Rape cases have made huge waves in recent years. I’m sure many of you followed the Steubenville case that hit headlines in 2013, and the Turner case in 2015. With the media latching onto these two prominent cases, a few questions made their way into the home. Firstly, why does it seem that the woman is always to blame? Secondly, how often do rapists pay for their crimes? We’ve also talked about huge issues likely to influence a verdict such as race, the use of alcohol and drugs, the perpetrator’s extracurriculars (read: sport)…
With these thoughts in mind, I endeavoured to read two YA novels that I knew faced these issues head-on.
The first of these is All the Rage by Courtney Summers. I was super excited to read this book. A few years ago, I fell in love with her This Is Not A Test and have been itching to read more from her ever since.
All the Rage follows the story of Romy. After a wild night, Romy is found half-naked on the street, the words ‘Rape Me’ scrawled on her stomach. She knows she was raped. But she was drunk, she’s pointing the finger at the boy she’d had an obvious crush on (the sheriff’s son, no less!), and she’s not pressing charges. No one believes her.
The same night and at the same party, popular girl Penny disappears. Romy clearly has something to do with it, and as a result, no one wants anything to do with her.
Romy is wracked with PTSD and feels utterly and completely alone. She manages to find the slightest of solace in her work, located out of town so no one there knows her story. But you can’t work forever, and Romy has no true escape from the horrors of that night.
Courtney Summers picked her words so carefully and managed to construct a story that completely captures Romy’s torment. This story is completely heartbreaking.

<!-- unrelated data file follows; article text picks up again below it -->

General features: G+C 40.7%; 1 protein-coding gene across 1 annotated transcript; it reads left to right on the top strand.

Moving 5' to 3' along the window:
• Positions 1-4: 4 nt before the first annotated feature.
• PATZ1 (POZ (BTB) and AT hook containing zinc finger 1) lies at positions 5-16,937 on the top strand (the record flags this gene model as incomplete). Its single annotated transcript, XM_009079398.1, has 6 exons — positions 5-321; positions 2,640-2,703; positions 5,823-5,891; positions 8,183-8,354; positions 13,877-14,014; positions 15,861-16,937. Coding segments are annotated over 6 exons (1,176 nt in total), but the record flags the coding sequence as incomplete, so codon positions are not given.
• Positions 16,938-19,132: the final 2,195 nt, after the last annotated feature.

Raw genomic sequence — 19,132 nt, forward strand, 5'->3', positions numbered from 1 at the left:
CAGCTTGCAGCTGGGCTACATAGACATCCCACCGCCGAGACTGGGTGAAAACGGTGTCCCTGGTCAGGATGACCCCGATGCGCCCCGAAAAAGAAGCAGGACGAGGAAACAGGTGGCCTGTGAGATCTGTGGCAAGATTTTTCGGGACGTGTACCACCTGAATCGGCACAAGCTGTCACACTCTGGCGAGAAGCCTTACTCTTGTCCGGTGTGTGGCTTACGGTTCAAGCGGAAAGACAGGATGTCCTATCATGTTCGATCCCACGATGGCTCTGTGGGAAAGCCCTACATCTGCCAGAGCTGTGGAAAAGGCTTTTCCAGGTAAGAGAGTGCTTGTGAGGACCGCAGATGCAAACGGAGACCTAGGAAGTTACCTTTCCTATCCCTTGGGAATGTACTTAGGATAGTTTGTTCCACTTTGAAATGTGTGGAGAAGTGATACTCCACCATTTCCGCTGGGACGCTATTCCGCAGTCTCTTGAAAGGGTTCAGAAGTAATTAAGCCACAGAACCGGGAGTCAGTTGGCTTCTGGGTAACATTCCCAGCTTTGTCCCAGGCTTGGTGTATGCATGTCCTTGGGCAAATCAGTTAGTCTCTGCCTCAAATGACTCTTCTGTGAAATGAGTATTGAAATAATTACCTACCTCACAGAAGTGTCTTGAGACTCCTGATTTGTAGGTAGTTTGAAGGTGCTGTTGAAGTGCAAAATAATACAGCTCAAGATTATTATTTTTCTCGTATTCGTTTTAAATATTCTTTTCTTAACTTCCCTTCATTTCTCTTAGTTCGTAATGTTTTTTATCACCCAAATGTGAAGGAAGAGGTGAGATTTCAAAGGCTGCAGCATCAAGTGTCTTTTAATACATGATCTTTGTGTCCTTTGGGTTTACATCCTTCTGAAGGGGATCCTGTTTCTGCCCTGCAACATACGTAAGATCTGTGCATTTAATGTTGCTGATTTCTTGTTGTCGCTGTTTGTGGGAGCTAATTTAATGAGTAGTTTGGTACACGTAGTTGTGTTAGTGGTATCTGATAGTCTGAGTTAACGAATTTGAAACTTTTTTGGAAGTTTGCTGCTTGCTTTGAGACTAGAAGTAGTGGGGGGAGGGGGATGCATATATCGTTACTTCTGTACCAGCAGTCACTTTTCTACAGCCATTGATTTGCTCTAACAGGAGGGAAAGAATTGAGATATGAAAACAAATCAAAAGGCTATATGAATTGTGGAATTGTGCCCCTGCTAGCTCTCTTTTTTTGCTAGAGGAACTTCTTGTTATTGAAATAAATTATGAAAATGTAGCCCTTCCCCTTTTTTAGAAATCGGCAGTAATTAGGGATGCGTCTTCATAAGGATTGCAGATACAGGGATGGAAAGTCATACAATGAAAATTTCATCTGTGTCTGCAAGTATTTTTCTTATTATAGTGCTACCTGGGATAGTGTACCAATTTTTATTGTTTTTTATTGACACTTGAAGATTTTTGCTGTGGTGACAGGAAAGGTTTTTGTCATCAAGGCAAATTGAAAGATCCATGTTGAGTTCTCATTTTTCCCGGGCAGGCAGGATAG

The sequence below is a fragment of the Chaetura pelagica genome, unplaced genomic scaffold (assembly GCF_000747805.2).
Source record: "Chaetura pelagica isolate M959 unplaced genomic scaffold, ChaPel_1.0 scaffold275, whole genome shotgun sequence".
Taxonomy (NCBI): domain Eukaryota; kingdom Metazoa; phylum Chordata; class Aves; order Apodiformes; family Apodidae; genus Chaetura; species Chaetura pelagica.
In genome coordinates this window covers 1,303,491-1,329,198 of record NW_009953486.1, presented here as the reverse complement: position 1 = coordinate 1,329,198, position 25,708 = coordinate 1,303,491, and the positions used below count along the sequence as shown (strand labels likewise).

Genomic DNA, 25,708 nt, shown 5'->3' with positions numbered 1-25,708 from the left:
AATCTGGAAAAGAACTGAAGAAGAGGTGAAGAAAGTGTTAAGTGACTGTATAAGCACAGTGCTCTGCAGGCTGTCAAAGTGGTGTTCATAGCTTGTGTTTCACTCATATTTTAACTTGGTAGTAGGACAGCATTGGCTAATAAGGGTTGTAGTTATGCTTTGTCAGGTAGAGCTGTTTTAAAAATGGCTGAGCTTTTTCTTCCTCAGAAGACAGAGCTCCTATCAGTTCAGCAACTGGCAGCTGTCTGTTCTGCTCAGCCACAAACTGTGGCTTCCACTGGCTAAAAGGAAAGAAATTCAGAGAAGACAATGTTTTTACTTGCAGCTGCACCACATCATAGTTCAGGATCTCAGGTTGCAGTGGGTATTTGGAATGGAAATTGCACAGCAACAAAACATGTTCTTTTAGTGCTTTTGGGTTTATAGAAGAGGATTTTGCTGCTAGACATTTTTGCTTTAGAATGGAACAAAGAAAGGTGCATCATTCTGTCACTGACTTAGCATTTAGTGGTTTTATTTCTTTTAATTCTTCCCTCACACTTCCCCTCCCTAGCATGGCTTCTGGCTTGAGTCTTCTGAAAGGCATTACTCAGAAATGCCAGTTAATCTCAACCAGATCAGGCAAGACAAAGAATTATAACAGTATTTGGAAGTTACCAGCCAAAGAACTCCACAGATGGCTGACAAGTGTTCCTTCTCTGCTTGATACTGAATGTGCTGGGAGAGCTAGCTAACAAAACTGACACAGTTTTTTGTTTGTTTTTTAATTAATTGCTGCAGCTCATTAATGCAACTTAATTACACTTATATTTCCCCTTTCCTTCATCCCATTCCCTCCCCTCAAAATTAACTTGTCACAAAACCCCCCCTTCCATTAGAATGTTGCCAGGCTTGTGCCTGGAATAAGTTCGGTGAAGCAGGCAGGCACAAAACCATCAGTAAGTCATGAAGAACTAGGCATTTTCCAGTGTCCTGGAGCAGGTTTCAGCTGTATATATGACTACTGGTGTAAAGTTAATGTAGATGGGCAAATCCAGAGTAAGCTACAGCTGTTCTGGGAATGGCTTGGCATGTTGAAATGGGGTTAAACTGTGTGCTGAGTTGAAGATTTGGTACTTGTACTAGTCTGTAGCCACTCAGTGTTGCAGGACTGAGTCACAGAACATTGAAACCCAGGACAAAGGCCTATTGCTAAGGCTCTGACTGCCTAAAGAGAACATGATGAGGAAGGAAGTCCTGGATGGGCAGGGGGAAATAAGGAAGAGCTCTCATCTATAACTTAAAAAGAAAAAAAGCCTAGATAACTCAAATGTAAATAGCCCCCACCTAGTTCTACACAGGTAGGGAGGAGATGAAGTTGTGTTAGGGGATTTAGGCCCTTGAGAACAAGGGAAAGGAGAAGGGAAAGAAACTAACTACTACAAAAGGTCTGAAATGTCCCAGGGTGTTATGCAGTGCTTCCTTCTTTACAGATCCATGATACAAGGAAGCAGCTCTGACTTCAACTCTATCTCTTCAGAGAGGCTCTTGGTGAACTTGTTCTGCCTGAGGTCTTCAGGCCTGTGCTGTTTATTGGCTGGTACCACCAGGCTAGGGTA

The second novel I want to chat about is Asking for It by Louise O’Neill. Of the two, this is probably the one that I found the most provocative.
For me, the absolute best part of this book was how much I hated the protagonist. Emma O’Donovan is a terrible person. She’s desperate to be the prettiest, the most wanted, the sexiest girl in the room. To the point where she is perhaps flirting with her friend’s boyfriend, to the point where she can’t stand hearing someone call her friend attractive.
Then the author brings in elements that are easily recognised by those of us who have followed rape cases in the media. Emma is known to sleep around. She’s wearing a short dress. She’s drinking and taking drugs. She makes out with her friend’s boyfriend! She’s a textbook case of a gal who’s just asking for it.
And it’s completely and utterly horrifying. She blacks out. The next day, photos are over the internet. She sees herself, unconscious, surrounded by multiple men. She sees men pissing on her. She was gang-raped, and everyone knows it.
But nobody cares. In their eyes, she was asking for it. She deserved it. The horror of her rape is tempered by Emma’s personality, intoxication and dress. It’s a terrifying parallel of real life victims who too are blamed.
And the ending? Some people loved it. Some people hated it. I definitely loved it. Somehow, it just felt like the right ending. It fit.
Ultimately, both of these novels dealt with these issues really, really well. It’s phenomenal to see YA literature taking a stand in the harder, more complex issues that do face real life young adults. Although the content itself means that these books will never be a joy to read, I undoubtedly believe that they are of the utmost importance and absolutely should be read.
Next on my to-read list? What We Saw by Aaron Hartzler. Released in 2015 inspired by real events, What We Saw is another contemporary YA novel that tackles rape culture. Hopefully, it deals with the matter in a way that is just as successful as the two novels I’ve talked about in this post.